Everyday Cooking

Diana Henry's Date, Apricot, and Walnut Loaf Cake

October  9, 2014

Every other Thursday, we bring you Nicholas Day -- on cooking for children, and with children, and despite children. Also, occasionally, on top of.

Today: We're bringing quick breads back.

Shop the Story

What the world needs now is not love. Burt Bacharach and Hal David lied to us.
What the world needs now is better quick bread recipes. 

Quick breads live in a retro-themed, Betty Crocker-ish corner of the food section. Only the teenagers, when they’re learning to bake, used to hang out there, and these days even the teenagers are too cool for it. (These days teenagers sous-vide their quick breads.) The rest of us? We mostly make the banana bread we grew up with. There is very little innovation in the quick bread space. The innovation is all in the slow bread space. 

More: The dependable, versatile whole-wheat molasses quick bread for the holidays.

This is a shame, because quick breads, however neglected, are the perfect food for a very specific occasion: the after-school snack. There are few food memories better than a thick slice of banana bread, thickly buttered, in the mid-afternoon on a suddenly frigid autumn day. It is almost worth going back to elementary school for.  

But with a slight variation this time: Instead of quick breads, what if we all just have cake for after-school snack instead? Would everyone be fine with that? 

I recently ran across a date, apricot, and walnut loaf cake in Diana Henry’s A Change of Appetite and I thought, Loaf cake, what a perfectly English locution, and then I looked at the ingredients and saw twelve tablespoons of butter and thought, Right: loaf cake, got it. And then I made the thing and realized that it is the new non-banana banana bread I have been waiting for. 

Is it cake? It is not not cake. And it is extremely clever: dates and dried apricots simmered in apple cider, folded into a batter with whole-wheat flour and a generous helping of nuts and seeds. And butter. It is soft and rich after cooling and thick and more complex a few days later. I have not personally verified its after-school snack fitness, but I have a person in my household who has, in some quantity. I’d quote him on it, but his mouth was too full.

A note: I confess to feeling vaguely guilty having this recipe represent Henry’s A Change of Appetite. It’s a superb book of intensely flavorful, health-conscious food that is actually light on butter and cakes, a few recipes excepted. But like this bread, it is almost always more clever than it needs to be.

Date, Apricot, and Walnut Loaf Cake 

Serves 10 

12 tablespoons unsalted butter
1 cup dates, chopped and pitted
2/3 cup dried apricots, chopped
1/3 cup apple juice or cider
1/2 cup brown sugar, firmly packed
Zest of 1 orange
1 egg, lightly beaten
1 3/4 cups whole-wheat flour (or white whole-wheat)
1 teaspoon baking powder
1 pinch ground allspice
1 generous grating of nutmeg
1/2 cup walnuts, chopped
2 tablespoons hulled pumpkin seeds (pepitas), plus extra for the top
2  tablespoons sunflower seeds
1 tablespoon sesame seeds (optional)

See the full recipe (and save it and print it) here.

Photos by Alpha Smoot 

Listen Now

Join The Sandwich Universe co-hosts (and longtime BFFs) Molly Baz and Declan Bond as they dive deep into beloved, iconic sandwiches.

Listen Now

See what other Food52 readers are saying.

  • carol
  • Manhattan Tart
    Manhattan Tart
  • EmilyC
  • Fairmount_market
  • Nicholas Day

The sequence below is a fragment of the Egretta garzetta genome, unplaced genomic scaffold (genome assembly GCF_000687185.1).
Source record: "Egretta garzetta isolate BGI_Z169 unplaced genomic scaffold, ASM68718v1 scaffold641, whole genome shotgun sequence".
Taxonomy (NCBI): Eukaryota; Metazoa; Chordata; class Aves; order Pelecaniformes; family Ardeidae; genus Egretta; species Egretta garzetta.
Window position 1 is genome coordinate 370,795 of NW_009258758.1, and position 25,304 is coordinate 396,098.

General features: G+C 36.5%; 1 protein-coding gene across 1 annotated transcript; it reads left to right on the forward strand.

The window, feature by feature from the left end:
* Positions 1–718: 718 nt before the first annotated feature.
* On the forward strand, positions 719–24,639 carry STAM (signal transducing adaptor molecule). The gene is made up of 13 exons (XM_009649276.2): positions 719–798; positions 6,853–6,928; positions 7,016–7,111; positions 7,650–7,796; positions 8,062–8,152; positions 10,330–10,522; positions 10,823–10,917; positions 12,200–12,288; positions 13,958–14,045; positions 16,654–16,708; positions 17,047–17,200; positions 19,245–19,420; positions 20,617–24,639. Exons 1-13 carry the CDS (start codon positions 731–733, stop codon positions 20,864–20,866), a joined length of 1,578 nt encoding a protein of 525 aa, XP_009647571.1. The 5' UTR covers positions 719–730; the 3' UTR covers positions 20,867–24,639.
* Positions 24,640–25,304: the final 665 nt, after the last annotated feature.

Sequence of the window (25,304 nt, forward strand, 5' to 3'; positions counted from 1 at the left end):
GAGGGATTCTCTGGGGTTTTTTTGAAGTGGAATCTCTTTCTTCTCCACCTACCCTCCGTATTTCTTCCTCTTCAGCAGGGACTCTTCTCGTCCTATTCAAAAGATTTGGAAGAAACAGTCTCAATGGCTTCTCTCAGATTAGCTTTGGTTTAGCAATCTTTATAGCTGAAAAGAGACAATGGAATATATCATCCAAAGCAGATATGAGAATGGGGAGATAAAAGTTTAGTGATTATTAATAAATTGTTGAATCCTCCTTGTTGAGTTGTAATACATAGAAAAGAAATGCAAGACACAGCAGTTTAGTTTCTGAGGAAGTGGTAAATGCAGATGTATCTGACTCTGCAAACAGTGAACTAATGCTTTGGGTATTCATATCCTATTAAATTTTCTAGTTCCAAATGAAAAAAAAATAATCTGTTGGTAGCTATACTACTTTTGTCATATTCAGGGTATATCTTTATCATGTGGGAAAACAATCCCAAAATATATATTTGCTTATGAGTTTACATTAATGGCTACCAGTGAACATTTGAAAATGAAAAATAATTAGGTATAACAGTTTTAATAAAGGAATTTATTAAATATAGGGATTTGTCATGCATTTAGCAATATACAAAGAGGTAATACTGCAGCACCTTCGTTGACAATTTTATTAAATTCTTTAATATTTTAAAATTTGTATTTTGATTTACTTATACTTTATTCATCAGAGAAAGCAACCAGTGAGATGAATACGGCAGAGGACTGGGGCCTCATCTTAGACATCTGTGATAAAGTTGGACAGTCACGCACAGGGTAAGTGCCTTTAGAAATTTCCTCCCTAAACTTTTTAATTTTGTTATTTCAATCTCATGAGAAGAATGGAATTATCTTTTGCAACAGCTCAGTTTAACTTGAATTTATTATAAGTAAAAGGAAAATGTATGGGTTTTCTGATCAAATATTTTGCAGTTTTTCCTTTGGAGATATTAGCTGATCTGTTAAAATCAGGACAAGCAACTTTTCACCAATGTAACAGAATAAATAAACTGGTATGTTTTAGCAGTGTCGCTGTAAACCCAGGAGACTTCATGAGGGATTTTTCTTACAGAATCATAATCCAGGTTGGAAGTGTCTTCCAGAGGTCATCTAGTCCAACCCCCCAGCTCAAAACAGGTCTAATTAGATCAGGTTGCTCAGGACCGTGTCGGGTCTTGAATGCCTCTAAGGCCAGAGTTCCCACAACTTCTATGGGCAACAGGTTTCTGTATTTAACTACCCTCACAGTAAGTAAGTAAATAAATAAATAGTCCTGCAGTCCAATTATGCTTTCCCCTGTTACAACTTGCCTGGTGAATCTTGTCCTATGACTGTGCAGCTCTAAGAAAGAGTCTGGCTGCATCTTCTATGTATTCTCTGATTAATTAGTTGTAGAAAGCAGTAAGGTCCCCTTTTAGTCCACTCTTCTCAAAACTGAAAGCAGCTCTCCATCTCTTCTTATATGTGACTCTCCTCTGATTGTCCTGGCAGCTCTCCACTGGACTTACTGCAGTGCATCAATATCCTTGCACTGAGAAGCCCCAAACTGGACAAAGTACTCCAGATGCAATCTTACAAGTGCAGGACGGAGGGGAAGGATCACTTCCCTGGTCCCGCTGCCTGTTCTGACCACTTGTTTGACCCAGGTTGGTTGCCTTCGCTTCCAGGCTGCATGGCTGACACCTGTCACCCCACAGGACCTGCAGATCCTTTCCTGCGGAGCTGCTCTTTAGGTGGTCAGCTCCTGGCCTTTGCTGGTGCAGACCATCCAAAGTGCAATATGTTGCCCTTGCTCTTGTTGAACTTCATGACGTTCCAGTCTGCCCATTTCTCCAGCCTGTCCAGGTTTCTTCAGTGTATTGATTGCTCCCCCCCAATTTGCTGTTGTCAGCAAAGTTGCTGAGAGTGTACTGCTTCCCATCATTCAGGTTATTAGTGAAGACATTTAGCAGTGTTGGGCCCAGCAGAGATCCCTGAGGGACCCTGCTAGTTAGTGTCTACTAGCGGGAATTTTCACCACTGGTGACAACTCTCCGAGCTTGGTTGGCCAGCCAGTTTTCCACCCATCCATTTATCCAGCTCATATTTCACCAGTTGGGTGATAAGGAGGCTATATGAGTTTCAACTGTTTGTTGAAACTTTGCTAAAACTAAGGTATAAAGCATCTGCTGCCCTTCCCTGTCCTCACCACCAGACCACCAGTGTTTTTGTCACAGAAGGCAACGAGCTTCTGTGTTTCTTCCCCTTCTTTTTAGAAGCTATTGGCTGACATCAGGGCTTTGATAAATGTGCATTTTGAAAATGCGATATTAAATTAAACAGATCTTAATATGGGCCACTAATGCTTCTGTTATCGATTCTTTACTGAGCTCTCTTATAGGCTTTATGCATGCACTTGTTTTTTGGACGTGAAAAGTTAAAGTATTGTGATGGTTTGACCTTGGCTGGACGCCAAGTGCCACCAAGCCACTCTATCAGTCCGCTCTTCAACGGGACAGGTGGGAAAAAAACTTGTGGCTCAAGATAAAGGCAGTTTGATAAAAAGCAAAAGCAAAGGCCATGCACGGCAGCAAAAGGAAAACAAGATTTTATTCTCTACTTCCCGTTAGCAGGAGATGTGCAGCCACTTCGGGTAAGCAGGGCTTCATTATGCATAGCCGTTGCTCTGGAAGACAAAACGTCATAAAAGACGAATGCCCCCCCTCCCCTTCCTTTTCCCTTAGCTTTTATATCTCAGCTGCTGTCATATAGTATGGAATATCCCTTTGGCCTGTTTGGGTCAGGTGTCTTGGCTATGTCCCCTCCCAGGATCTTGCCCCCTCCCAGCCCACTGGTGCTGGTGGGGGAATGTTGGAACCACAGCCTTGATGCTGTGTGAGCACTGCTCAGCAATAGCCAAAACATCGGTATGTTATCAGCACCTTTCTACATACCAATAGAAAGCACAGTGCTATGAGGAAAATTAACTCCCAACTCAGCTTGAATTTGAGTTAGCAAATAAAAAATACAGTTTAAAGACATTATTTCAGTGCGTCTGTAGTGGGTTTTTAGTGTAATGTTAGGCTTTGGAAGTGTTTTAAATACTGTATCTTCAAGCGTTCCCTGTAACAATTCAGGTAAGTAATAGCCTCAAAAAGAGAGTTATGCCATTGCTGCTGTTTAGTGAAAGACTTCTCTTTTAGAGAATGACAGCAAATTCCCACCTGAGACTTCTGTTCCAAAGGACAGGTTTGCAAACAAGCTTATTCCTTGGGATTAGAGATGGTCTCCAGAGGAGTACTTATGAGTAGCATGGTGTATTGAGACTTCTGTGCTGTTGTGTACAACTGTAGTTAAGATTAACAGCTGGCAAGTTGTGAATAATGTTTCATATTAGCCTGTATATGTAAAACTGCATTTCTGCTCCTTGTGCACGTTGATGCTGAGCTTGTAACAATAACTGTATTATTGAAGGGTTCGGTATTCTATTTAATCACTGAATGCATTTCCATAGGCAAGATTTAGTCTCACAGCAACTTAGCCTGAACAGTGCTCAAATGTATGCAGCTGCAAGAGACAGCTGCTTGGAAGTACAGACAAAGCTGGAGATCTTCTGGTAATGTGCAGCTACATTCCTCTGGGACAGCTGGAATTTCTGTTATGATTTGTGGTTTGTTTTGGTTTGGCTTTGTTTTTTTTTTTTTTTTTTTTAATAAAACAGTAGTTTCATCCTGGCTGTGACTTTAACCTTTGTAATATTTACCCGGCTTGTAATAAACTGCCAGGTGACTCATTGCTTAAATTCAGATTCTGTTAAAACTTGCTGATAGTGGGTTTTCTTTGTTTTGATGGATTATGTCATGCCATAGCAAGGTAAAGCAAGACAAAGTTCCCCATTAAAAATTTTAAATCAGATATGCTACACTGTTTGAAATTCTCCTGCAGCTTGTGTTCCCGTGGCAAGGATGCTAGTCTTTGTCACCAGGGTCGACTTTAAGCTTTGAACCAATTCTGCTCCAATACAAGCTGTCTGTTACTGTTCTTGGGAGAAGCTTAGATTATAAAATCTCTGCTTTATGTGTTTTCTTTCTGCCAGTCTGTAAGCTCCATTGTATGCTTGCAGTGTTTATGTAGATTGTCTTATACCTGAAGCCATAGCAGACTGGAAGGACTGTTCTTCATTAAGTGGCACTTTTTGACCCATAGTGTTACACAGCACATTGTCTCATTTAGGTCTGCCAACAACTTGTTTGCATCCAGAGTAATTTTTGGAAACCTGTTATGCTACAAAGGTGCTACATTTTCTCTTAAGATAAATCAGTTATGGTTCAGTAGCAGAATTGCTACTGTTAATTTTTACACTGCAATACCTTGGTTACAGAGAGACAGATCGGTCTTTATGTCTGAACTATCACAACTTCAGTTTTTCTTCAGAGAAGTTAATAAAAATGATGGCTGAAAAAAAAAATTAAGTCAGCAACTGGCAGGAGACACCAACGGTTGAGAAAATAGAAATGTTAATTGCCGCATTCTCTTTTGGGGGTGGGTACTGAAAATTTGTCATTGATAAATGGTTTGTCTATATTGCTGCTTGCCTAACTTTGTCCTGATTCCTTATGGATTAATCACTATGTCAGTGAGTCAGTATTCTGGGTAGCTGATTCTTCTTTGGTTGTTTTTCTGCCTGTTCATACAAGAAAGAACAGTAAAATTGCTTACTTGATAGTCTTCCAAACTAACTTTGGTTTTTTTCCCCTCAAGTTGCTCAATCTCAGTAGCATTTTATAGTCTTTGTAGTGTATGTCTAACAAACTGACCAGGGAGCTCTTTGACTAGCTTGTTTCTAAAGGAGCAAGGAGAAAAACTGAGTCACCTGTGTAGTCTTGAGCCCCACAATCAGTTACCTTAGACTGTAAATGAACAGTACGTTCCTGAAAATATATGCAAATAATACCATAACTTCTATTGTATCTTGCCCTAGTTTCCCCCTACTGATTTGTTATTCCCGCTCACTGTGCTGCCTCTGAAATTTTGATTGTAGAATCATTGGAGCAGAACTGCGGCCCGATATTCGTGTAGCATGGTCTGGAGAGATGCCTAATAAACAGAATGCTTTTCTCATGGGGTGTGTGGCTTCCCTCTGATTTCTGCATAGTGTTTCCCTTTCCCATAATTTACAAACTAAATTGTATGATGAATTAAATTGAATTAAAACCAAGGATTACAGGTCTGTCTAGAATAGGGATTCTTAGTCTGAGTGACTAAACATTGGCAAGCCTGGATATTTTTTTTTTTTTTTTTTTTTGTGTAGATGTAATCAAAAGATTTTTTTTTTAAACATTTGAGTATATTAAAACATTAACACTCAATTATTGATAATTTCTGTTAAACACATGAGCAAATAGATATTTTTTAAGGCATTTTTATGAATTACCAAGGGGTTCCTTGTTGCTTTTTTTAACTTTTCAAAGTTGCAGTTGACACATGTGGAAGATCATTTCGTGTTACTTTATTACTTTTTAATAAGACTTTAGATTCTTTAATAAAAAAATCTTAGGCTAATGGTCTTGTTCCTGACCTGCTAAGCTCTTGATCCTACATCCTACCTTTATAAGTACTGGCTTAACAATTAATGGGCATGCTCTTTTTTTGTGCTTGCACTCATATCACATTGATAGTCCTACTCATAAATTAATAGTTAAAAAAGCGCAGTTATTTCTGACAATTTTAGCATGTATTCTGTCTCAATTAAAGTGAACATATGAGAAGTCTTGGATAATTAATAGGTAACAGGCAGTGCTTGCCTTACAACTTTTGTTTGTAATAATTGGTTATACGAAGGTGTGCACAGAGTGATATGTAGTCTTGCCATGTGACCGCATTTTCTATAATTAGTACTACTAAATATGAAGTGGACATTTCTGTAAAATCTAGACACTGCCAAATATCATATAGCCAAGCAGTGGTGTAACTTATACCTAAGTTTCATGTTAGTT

Nicholas Day
I'm the author of a book on the science and history of infancy, Baby Meets World. My website is nicholasday.net; I tweet over at @nicksday. And if you need any good playdoh recipes, just ask.


carol June 26, 2017
I've had this recipe in my Favorites for a while now and finally made it. It's a keeper! I'm always looking for low sugar desserts. The flavors are so complex. I did a few things differently --I subbed coconut oil for the butter (for convenience) and cooked them in mini pans --one recipe gave me 4 minis. The next day, I sliced them very thin, almost like a bar cookie and served them with coffee to a group of women-who all wanted the recipe!
Manhattan T. February 6, 2015
Made this yesterday with my daughter and we love it! Because we're inextricably drawn to recipe modification we gave it a go here, and with lovely results. We heavy'd up on the (spiced) cider, using no water and about 2/3 C. total, used 1 C. A/P & 3/4 C. WW, skipped the additional seeds and used about 3/4 C. walnuts and subbed out vanilla for the orange zest. Because I've found that butter lends flavor and oil brings moisture, we used all vegetable oil instead of butter -- there were plenty of other flavors at work here, the butter wasn't missed. It baked, in a silicone pan, in about 60 minutes. It was delicious warm and would be fabulous toasted and served with a bit of Cambazola on an appetizer platter. We'll happily make this again (and again, and again) as it is, in fact, exactly what the After School (or before school, or after dinner, or midday peckish) world needs.
EmilyC October 14, 2014
Made this and it's lovely. Such a unique quick bread (or cake, or whatever it should be called!). I noticed there's no salt in the recipe. Do you think that's a mistake in the original recipe? I added 1 tsp of kosher salt and found it just right. Thanks for sharing; I want the cookbook now!
Nicholas D. October 17, 2014
Emily, thank you, as always -- I'd also added salt to the original recipe when I made it (also a tsp of kosher) and meant to modify the recipe and then totally forgot. (Because why remember when forgetting is so much easier?) Doing now! Happy to hear that you made & liked.
Fairmount_market October 10, 2014
Thanks for the recommendation. I've tried several recipes from A Change of Appetite, which have all been delicious, but I hadn't thought to try this one yet.